With his fresh face, fluffy hair and a clean style almost completely devoid of swearing, you’d be forgiven for underestimating James Acaster. This, however, would a mistake: despite his sweetly awkward opening gambit, Acaster has almost perfected a persona that should be coming from a comedian much older than his 26 years.
From lightly teasing audience members to energetically demonstrating metaphors for relationships, he switches from deadpan to zeal and glee to withering sarcasm with little warning. One minute he’s the awkward geeky teen, all arms, legs and sharp angles. The next he’s flirting outrageously with the audience, with saucy winks and eyebrow waggles reminiscent of a camp, slightly mad uncle. All it takes is the slightest gesture to render even the most mundane anecdote painfully funny.
Rarely has a gag so seemingly one-dimensional as his piece about doughnuts been drawn out quite so successfully and with such conviction, elevated thanks to his malleable face and immaculate timing. His interaction with the audience reveals an intelligence made all the more interesting by the fact that his arms often appear unattached to his shoulders. This doesn’t mask a lack of material, but strengthens a clever and confident—if sometimes bemusing—hour.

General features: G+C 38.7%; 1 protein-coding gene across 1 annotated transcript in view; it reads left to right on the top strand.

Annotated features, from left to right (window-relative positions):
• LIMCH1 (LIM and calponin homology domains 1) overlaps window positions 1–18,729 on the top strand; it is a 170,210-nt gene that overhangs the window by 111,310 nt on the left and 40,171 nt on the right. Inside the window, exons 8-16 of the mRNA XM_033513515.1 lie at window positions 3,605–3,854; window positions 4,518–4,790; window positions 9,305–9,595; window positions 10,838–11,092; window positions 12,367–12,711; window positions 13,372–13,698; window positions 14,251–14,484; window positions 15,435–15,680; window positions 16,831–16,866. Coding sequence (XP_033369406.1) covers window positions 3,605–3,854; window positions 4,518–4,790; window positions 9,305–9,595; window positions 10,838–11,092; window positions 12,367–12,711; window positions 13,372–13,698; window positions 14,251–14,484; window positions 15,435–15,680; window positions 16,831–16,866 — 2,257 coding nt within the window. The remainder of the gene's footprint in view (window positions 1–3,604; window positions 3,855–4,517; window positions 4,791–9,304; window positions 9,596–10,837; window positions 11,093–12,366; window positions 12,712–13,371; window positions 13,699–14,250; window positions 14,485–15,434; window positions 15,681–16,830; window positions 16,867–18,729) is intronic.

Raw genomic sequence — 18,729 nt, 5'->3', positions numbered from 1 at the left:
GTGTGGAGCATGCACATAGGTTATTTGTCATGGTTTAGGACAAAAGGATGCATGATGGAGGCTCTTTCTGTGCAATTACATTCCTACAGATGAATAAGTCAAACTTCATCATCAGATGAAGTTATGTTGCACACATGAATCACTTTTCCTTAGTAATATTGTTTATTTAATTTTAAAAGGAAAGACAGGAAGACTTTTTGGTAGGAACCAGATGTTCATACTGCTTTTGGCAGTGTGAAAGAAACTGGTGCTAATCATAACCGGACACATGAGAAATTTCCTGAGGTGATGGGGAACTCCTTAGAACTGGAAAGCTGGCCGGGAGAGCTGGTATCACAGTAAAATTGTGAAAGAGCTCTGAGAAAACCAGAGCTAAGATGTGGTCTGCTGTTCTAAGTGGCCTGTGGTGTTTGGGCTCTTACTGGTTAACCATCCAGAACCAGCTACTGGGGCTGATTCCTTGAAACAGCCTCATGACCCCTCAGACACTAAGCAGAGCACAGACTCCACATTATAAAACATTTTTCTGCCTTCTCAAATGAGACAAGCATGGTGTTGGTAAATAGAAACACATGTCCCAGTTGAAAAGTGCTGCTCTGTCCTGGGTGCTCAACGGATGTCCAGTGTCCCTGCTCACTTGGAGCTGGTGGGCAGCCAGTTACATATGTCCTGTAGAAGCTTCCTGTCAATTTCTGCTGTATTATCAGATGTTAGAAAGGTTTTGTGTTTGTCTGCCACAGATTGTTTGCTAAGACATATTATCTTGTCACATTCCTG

There are moments of bewilderment, where you’re not quite sure he’s going to pull it off. But Acaster never falters, riding towards a payoff that, when delivered, almost always hits the mark. It’s a method that works only if you’re funny enough – which, thankfully, he is. Regardless of his age, Acaster is an undeniable and wickedly original talent.